Prather’s Pick: A pictorial history of Meeker
“Meeker” was written by Kristin Bowen and is the newest addition to Arcadia Publishing’s “Images of America” series. The book became available Sept. 1. It is a collection of over 200 vintage photographs showcasing the White River Valley.
The book begins with a brief but well-written introduction to the history of the White River Valley and Meeker. It begins with the Utes, the Native Americans who inhabited the area before it was homesteaded. In 1868, as a result of a treaty, the White River Indian Agency was formed. In 1878, Nathan Meeker was appointed as its agent. When Meeker’s actions angered the Utes, tensions arose, leading up to the Meeker Massacre.
The author writes about the battle. Later, when the Utes were removed, the Meeker area was opened to homesteading. Included in the Introduction is information about the towns and post offices that sprang up in the surrounding area. Meeker was platted in 1885. There’s information about the ways that the settlers made their livings, too, and more.
The introduction is followed by five chapters of vintage photos, accompanied by descriptions — enough information for the reader to learn about the White River Valley and Meeker’s history. The five chapters are arranged by years: 1880s, 1890s, 1900s and 1910s, 1920s and 1930s, and the 1940s and 1950s.
According to a press release, within these chapters are “glimpses of the people, traditions, celebrations and ways of life of those who lived here before us.”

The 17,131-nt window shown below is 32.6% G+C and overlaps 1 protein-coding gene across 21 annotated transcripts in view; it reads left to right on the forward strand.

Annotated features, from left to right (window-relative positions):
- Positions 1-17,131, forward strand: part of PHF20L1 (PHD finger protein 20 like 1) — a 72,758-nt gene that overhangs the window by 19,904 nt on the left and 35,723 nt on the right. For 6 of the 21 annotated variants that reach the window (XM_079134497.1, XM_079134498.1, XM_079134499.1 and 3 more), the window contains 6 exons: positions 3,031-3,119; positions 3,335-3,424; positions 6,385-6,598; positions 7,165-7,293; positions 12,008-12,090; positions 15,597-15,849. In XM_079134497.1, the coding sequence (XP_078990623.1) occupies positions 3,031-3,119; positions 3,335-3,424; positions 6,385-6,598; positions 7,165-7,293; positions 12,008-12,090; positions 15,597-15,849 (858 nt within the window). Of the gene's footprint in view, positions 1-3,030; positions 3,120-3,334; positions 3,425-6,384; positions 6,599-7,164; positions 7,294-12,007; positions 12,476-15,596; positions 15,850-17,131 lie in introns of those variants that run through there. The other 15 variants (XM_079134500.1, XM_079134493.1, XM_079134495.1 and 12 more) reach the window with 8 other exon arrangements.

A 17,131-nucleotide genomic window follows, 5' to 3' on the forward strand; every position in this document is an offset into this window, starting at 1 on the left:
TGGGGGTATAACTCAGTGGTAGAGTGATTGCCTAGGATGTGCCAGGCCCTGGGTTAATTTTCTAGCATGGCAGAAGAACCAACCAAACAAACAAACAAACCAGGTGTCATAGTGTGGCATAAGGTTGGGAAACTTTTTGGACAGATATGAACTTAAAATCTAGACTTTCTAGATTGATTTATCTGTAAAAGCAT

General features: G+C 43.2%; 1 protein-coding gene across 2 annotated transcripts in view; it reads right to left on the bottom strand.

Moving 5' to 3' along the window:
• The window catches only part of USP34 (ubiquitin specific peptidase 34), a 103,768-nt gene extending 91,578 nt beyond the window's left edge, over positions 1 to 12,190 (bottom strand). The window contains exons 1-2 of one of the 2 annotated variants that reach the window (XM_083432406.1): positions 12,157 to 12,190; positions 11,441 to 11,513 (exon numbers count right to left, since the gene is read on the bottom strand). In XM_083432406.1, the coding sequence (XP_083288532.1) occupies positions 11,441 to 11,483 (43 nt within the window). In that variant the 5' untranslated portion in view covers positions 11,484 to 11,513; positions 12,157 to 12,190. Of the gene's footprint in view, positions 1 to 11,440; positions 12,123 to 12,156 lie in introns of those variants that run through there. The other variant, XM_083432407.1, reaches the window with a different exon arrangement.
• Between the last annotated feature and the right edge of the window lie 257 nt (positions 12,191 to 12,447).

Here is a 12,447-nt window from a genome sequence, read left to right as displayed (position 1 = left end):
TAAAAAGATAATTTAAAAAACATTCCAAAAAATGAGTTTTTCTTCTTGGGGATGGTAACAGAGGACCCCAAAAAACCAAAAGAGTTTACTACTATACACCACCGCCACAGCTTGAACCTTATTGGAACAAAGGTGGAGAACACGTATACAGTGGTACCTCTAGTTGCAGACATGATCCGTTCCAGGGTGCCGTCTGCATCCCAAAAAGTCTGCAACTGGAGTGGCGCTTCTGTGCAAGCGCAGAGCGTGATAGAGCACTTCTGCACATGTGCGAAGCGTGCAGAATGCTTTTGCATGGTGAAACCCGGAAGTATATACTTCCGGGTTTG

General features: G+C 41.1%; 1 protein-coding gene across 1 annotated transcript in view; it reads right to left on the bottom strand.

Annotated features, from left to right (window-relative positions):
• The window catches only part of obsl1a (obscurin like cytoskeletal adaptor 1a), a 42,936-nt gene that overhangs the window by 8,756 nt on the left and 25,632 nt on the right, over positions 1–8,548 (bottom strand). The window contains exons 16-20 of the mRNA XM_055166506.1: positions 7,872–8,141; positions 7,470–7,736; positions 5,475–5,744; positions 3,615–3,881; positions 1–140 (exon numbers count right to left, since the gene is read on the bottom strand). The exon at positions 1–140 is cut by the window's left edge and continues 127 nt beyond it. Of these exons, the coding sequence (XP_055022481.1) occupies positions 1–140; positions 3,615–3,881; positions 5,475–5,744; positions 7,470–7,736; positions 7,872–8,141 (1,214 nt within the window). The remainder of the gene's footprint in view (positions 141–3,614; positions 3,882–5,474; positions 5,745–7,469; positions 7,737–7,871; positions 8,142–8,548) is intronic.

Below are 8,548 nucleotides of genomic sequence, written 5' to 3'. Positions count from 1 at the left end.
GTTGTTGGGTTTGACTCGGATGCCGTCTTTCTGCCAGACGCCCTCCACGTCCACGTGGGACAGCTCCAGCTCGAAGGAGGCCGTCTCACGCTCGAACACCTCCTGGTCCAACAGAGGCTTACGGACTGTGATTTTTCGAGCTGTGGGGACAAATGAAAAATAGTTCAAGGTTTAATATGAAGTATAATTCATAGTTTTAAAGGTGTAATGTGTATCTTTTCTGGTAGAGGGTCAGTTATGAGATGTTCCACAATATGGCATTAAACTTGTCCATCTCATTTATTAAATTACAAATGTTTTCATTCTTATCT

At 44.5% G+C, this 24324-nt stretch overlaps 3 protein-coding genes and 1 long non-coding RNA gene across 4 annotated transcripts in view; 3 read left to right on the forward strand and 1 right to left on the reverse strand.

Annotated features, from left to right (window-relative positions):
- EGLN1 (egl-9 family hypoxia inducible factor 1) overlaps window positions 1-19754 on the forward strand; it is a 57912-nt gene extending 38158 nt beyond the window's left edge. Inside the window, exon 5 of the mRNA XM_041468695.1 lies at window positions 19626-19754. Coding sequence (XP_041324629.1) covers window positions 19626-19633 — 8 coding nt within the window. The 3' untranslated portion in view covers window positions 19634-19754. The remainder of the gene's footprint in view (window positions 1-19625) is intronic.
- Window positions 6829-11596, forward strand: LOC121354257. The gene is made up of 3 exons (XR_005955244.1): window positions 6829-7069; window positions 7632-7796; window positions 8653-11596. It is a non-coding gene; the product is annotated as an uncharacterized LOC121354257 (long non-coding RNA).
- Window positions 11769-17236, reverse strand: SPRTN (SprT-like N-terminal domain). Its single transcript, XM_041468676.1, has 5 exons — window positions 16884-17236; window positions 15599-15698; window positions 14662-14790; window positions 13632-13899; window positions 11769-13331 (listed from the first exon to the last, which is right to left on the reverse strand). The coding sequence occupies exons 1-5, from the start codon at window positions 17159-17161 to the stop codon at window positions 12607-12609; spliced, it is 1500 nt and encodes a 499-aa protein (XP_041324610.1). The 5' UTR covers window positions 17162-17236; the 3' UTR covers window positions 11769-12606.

To name a few, there are photos of some of the Native Americans (including Chipeta, Chief Ouray’s wife), a photo of the Allen Party of 50 men, women, and children who traveled together by wagon train to Meeker, and even the first rodeo held on July 4, 1885 — which has continued every year since.
There are some fascinating photos of Teddy Roosevelt, taken when he visited the Meeker area on a lion-hunting trip in 1901. He stayed for three weeks. There’s a photograph of Roosevelt standing in a corral where some men are branding calves and several other stereoscopic cards of Roosevelt on horseback and with his hunting guides and dogs.
Also interesting is a photo of Elliot Roosevelt, son of Franklin Delano Roosevelt, as he works cattle on the family ranch near Meeker.
There are photos of early businesses, settlers, and the insides of homes — all of this and a whole lot more. It is a very interesting book that would make a great gift!
Kristin Bowen, the author, is an archaeologist with the Bureau of Land Management. “Meeker” is her first photographic history book. She compiled it on behalf of the Rio Blanco Historical Society.
“Meeker” was published by Arcadia Publishing costs $21.99 and is available at local retailers, online bookstores, or through Arcadia Publishing at http://www.arcadiapublishing.com or 888-313-2665.
I have followed with interest the discussion concerning the potential transfer of the Yampa Elementary School to Memorial Regional Health. Although there are many significant unanswered questions about what Memorial Regional Health plans to do with the Yampa Elementary School, the focus of my letter is on the Yampa Elementary School as a community asset.